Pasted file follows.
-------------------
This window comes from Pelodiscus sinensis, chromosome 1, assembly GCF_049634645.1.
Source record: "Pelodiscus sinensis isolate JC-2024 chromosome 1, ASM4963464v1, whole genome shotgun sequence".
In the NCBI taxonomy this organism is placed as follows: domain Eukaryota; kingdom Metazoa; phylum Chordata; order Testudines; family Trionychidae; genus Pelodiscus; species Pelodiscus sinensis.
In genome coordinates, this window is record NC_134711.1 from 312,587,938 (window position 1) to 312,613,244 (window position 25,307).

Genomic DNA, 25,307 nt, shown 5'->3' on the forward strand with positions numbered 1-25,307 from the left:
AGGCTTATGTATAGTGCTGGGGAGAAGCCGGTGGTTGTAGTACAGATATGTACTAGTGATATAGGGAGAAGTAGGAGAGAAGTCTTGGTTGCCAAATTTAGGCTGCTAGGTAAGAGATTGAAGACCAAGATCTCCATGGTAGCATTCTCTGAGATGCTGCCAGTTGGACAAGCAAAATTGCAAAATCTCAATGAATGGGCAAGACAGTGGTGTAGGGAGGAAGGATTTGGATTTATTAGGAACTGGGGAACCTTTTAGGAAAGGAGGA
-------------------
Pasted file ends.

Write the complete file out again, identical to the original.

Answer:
This window comes from Pelodiscus sinensis, chromosome 1, assembly GCF_049634645.1.
Source record: "Pelodiscus sinensis isolate JC-2024 chromosome 1, ASM4963464v1, whole genome shotgun sequence".
In the NCBI taxonomy this organism is placed as follows: domain Eukaryota; kingdom Metazoa; phylum Chordata; order Testudines; family Trionychidae; genus Pelodiscus; species Pelodiscus sinensis.
In genome coordinates, this window is record NC_134711.1 from 312,587,938 (window position 1) to 312,613,244 (window position 25,307).

Genomic DNA, 25,307 nt, shown 5'->3' on the forward strand with positions numbered 1-25,307 from the left:
AGGCTTATGTATAGTGCTGGGGAGAAGCCGGTGGTTGTAGTACAGATATGTACTAGTGATATAGGGAGAAGTAGGAGAGAAGTCTTGGTTGCCAAATTTAGGCTGCTAGGTAAGAGATTGAAGACCAAGATCTCCATGGTAGCATTCTCTGAGATGCTGCCAGTTGGACAAGCAAAATTGCAAAATCTCAATGAATGGGCAAGACAGTGGTGTAGGGAGGAAGGATTTGGATTTATTAGGAACTGGGGAACCTTTTAGGAAAGGAGGA